According to the Honorary Consul of Hungary in the Bay Area Eva Voisin, the number of Hungarian immigrants is growing. Among them are researchers at the large local universities and innovators arriving in Silicon Valley. San Francisco is thus becoming one of the main Hungarian centers in the US.
Dr. László Kálmán, Hungarian Consul General in Los Angeles noted that this Festival was indeed the second largest event in the US honoring Hungarian traditions since the immensely successful Hungarian Heritage Festival in Washington DC two years prior. The Hungarian government is happy to assist such occasions.
Still, the biggest compliment came from a Polish-American lady who was asking for advice about how to organize such a truly entertaining and impressive heritage festival in America.


October 8, 2010


Gov. George Pataki to Spearhead Fundraising Efforts
Washington, DC - Graphic photographs in the international media have stunned and saddened concerned citizens around the world: on October 4, the wall of a reservoir at an alumina plant in northwest Hungary collapsed, unleashing a flood of toxic red sludge that killed 6 people until now and injured more than 120, according to the Hungarian government's spokesman. Several towns were virtually destroyed, displacing hundreds of residents, who will probably never be able to return home. While its full long-term impact is not yet clear, the event represents a human and environmental disaster affecting not only the immediate region, but the larger ecosystem as well.
Source: MTI - Sándor H. Szabó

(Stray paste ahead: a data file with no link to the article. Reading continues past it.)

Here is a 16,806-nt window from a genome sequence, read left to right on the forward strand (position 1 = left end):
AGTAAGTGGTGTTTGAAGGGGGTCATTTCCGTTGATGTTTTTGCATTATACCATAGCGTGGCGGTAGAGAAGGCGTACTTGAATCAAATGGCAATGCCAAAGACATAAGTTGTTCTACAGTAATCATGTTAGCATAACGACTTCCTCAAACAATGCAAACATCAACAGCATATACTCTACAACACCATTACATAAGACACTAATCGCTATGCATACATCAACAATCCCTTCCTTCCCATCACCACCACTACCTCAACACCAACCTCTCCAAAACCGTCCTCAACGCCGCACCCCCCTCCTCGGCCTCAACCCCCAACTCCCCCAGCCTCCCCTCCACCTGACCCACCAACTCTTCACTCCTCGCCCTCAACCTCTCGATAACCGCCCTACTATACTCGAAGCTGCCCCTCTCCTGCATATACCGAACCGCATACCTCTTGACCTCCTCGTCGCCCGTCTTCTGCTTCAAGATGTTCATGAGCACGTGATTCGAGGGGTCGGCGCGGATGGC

The Executive Committee of the Board of Directors of the Hungarian American Coalition (Coalition) has approved the establishment of a "Red Sludge Disaster Relief Fund" to help the victims. Donations to the fund will be used to help the most needy as determined by Hungarian authorities.
This Disaster Relief Fund is established in response to Prime Minister Viktor Orbán, who has asked Hungarian Americans to contribute to the relief effort, and who called upon Governor George Pataki to coordinate fundraising efforts in the United States.
Gov. Pataki will spearhead fundraising efforts to benefit the Coalition's Disaster Relief Fund. The Coalition urges all of their members and other organizations to join this effort and to donate generously, either to the fund established by the Coalition or through the charity of their choice.
Donations to the Coalition's fund are tax deductible and can be made by sending a check made out to: Hungarian American Coalition - Disaster Relief Fund, to the following address:
Hungarian American Coalition
Red Sludge Disaster Relief Fund
1120 Connecticut Ave. NW, Suite 280
Washington, DC 20036
Donors who would like to use credit cards can call our office at (202) 296-9505 or (202) 828-8300 or send us a fax at (202) 775-5175 to safely process their donation.
For more information on relief efforts, please visit our home page at
The Hungarian American Coalition is a nationwide non-profit organization that promotes public understanding and awareness of Hungarian American issues.
For more information please contact the Hungarian American Coalition's Washington office:
1120 Connecticut Avenue, NW, Suite 280, Washington, DC 20036.
Tel: (202) 296-9505
Fax: (202) 775-5175
Contact: Janos Szekeres
The Hungarian Heritage Foundation of the San Francisco Bay Area promotes, shares and educates the public about Hungarian culture, language and art.

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Victoria Szabo-Lengyel

Szilvia Gilbert